Upaca Site 7 Assoc. v. Hunter-Crawford, 2006 NY Slip Op 50887(U) (NY 4/4/2006), 251881/05.

CourtNew York Court of Appeals
Writing for the CourtRuben A. Martino
Citation2006 NY Slip Op 50887(U)
Decision Date04 April 2006
Docket Number251881/05.

Page 1

2006 NY Slip Op 50887(U)
Civil Court of the City of New York, New York County.
Decided April 4, 2006.



This is a licensee holdover involving premises receiving a Department of Housing and Urban Development (HUD) issued project based Section 8 subsidy which is allocated to the apartment. Respondent, represented by an attorney, answered the petition raising lack of personal jurisdiction and succession rights. The traverse was denied after a hearing and the case was then tried on the merits. This Court issued a decision after trial dated February 8, 2006 which was recalled after the Court became aware of the Appellate Term's recent decision in 2013 Amsterdam Avenue Holding Associates v. Estate of Almeda Wells, NYLJ 1/31/06, 24:1 (App Term 1st Dept). Both sides were given an opportunity to submit additional briefs.


The court finds the following facts. The premises are privately owned by petitioner but receives a HUD issued Section 8 subsidy which is project based. The tenant of record was Irene Hunter. Her original lease commenced February 1, 1977. She, as required by HUD rules and regulations, filed and signed yearly income certifications listing all family members occupying the apartment and their incomes. She last signed one in 2004. Ms. Hunter died on March 17, 2005. Respondent is the daughter of Irene Hunter. Neither the original lease nor any of the annual certifications lists respondent as a family member. Respondent's income was not used in calculating the tenant's share of the rent while she was in the apartment. Ms. Hunter never requested permission nor notified petitioner that her daughter was living with her.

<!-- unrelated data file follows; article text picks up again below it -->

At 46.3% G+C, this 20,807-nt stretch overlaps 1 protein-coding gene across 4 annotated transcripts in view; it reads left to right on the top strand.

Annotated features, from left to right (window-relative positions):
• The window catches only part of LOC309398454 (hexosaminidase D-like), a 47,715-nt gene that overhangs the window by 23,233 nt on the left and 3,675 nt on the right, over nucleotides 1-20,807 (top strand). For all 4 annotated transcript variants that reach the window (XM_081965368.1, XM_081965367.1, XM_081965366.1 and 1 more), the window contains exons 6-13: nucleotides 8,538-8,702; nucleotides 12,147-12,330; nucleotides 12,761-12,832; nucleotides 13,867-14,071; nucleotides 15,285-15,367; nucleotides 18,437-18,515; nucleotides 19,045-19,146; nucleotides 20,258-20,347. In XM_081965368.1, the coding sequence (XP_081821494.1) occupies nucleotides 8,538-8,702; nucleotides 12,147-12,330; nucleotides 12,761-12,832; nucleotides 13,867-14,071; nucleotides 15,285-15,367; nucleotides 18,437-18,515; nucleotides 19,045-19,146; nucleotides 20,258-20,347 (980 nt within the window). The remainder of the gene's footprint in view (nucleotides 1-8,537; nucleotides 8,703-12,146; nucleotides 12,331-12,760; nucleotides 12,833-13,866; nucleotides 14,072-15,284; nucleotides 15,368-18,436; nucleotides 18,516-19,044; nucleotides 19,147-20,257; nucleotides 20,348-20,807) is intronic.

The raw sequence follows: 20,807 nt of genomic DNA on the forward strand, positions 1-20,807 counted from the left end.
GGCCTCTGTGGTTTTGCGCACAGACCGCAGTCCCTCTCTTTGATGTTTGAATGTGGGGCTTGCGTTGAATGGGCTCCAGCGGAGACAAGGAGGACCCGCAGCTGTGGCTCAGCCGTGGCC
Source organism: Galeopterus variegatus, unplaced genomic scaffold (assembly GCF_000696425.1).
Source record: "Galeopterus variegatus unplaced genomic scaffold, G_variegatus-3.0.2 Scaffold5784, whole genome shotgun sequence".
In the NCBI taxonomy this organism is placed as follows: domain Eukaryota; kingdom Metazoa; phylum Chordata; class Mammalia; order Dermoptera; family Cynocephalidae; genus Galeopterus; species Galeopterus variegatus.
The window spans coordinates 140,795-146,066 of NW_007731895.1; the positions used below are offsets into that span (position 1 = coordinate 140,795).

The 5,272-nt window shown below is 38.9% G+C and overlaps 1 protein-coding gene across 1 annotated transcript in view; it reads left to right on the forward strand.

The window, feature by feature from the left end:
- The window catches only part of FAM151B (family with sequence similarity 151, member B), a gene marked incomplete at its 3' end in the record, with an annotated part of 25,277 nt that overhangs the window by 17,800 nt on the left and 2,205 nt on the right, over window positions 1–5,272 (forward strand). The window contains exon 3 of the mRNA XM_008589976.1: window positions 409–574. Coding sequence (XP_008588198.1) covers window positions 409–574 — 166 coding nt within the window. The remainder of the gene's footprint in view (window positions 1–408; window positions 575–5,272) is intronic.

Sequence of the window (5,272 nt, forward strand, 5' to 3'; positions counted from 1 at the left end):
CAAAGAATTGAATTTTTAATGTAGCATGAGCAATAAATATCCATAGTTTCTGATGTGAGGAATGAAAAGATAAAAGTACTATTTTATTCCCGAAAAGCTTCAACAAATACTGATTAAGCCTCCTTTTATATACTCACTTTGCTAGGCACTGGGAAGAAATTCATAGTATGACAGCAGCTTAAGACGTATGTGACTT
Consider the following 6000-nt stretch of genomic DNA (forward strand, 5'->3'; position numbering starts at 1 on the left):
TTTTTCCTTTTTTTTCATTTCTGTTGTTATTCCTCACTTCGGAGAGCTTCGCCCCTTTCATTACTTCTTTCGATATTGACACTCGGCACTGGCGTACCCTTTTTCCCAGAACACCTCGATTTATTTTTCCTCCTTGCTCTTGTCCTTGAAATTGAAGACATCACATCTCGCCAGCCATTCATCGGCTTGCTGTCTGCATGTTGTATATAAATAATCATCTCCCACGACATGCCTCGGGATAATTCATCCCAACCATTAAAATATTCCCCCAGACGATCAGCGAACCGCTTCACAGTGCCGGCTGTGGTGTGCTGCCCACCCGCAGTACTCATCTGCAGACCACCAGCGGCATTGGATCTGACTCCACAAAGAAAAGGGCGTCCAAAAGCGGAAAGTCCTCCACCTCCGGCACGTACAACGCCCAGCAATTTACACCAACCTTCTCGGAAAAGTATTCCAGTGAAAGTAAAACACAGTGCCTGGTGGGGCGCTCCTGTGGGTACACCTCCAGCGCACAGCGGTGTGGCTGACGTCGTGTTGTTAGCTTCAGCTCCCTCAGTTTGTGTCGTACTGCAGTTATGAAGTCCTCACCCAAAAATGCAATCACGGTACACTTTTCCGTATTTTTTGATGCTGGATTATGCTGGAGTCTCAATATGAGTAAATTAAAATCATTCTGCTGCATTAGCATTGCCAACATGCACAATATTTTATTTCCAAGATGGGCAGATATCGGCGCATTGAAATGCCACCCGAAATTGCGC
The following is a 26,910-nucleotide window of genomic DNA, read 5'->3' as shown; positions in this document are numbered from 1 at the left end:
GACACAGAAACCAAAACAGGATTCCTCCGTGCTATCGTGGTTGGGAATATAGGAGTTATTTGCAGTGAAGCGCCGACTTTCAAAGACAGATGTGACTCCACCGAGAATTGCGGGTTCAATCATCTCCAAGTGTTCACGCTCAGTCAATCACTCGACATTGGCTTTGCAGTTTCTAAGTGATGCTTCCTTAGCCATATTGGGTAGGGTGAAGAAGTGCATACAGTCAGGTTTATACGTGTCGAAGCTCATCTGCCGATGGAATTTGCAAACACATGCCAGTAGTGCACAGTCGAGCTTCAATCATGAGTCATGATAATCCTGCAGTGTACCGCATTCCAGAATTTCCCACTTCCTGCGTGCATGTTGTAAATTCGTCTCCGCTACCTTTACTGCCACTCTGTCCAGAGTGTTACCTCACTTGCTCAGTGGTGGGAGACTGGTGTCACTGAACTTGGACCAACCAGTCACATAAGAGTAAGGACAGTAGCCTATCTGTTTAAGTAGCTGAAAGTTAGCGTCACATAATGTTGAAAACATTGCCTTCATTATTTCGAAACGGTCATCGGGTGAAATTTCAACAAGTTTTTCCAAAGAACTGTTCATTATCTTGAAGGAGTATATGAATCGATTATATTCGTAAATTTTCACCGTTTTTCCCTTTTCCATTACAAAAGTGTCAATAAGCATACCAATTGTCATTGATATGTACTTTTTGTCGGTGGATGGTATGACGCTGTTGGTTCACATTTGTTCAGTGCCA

Respondent moved into the subject apartment on or around August 1, 2002 to care for her mother. Petitioner concedes that respondent may have lived primarily with Ms. Hunter since August 2002 and did not object to the introduction of documents showing that she used the apartment address for Social Security statements, credit union statements, public assistance,

Page 2

unemployment benefits, phone accounts, voting and some W2 forms. The Court finds that respondent primarily resided with the tenant of record, her mother, for at least two years before she died.


The issue is whether respondent can succeed to this privately owned project based Section 8 apartment when she primarily resided with the tenant of record for at least two years before the tenant died although she was never listed on the lease or income certifications and never given permission to co-occupy the unit.


The federal statute governing Section 8 benefits recognizes the entire family as the tenant and defines families as including remaining family members (42 USC §1437a; Matter of Manhattan Plaza Associates v. DHPD, 8 AD3rd 111, 778 NYS2d 164 [1st Dept 2004]). The federal regulations further define the term "family" as, "A person or group of persons ... approved to reside in a unit with assistance under the program" (24 CFR 982.4; 24 CFR 983.2; Sunset Housing Assoc. v. Caban, 190 Misc 2d 343, 737 NYS2d 778 [Civil Ct, Kings Co 2001]). In order to be a recognized family member, the federal...

To continue reading

Request your trial

VLEX uses login cookies to provide you with a better browsing experience. If you click on 'Accept' or continue browsing this site we consider that you accept our cookie policy. ACCEPT